Events in HTML

When beginners are learning web design, events can often be confusing. Are events part of HTML, Javascripts, or the DOM? What are they and how do we use them?

What is an Event?

HTML stands for Hypertext Markup Language. It is a language we use to give instructions to a browser how to structure and present information on a web page. A markup language cannot make decisions, store values, or respond to user choices beyond simple form elements. In order to make a HTML document dynamically responsive to user interaction, we must have a mechanism for the browser to be aware of itself and the different actions that take place. We do that through events.

An event is everything that happens within the scope of a session in a browser window. For example, opening and closing a browser window are events and are tracked by the browser software. Loading and unloading an HTML file are events. HTML elements have events. For example, with hypertext, i.e. links, moving the mouse over a link, off a link, or clicking a link are all events on that element.  We can take advantage of the fact that the browser is aware of every event that happens. We can give a browser instructions to follow when an event occurs and thereby introduce change in the browser in response to user choice. That is how we introduce interactivity.

The Document Object Model (DOM)

The ability of a browser to be aware of the elements it contains and “sense” events that happen is a result of requiring a browser to structure how elements on a page are referenced and organized. That identification and organizing structure is called the DOM or Document Object Model. It organizes elements in a window into a tree-like structure. Through that hierarchy, it knows how to find and address every element on the page.

Is an event part of HTML, Javascript, or the DOM?

Reading the entry on the DOM in Wikipedia can shed some light on that question. Originally, different browsers gave more or less access to the elements on a web page via the scripting agents that were created to control the pages. IE used Visual Basic and JScripting to control pages rendered in IE. Netscape used Javascript to control pages rendered in Netscape. This proprietary method of controlling page elements was very inefficient and costly in the web design process and often resulted in pages that would not render correctly in multiple browsers. It became apparent after some time that multiple browsers would be used and that if the World Wide Wide was going to work efficiently, a standardized approach was needed.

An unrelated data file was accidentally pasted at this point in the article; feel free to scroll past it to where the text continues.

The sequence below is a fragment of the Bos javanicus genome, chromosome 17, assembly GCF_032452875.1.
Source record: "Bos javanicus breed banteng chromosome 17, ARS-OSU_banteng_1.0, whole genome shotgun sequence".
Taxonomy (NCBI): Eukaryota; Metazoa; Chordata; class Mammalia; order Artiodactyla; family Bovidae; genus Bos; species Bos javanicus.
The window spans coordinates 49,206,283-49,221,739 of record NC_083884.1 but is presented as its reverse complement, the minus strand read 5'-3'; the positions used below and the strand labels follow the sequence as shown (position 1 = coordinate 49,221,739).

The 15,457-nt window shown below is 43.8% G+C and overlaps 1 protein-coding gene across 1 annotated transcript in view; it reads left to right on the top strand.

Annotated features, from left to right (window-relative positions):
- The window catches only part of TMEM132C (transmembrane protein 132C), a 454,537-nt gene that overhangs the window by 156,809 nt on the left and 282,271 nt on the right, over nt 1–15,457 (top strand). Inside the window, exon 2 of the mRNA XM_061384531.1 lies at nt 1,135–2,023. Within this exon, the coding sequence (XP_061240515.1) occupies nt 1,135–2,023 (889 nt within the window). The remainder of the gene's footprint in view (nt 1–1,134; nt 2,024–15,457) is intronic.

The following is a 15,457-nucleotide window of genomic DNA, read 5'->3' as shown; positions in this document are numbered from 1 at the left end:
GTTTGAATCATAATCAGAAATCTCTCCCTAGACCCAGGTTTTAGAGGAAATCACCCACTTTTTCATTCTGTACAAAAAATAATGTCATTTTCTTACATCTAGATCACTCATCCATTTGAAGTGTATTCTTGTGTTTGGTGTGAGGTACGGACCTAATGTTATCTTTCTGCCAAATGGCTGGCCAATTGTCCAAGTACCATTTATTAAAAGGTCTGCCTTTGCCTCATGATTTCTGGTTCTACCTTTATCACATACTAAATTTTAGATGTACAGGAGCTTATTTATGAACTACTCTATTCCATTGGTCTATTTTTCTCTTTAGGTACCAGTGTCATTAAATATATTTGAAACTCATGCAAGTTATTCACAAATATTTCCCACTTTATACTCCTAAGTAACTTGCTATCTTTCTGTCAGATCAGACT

The W3C brought the major browser vendors together to create a standardized method for allowing all browsers to control the elements on their pages so that code that was written could be predictably rendered on all browsers. In this light, browser agents (Firefox, IE, Safari, Opera, Chrome, etc) give access to page elements to both HTML and Javascript statements by way of the DOM.

How to access an event

It is up to discussion as to whether it is HTML or Javascript that actually “calls” an event. For example, the one of the first tags used in an HTML document is the <html> tag. Once the browser encounters that tag, it knows to render the page according to its understanding of the HTML language. Once it encounters the <script> tag, it knows to interpret the page statements to whatever language is indicated in the <script> tag. Unless you specifically tell the browser that you are using a scripting language, you can assume you are using HTML.

For example, the code…

<a href=”file1.htm” mouseover=”function1()”>link1</a>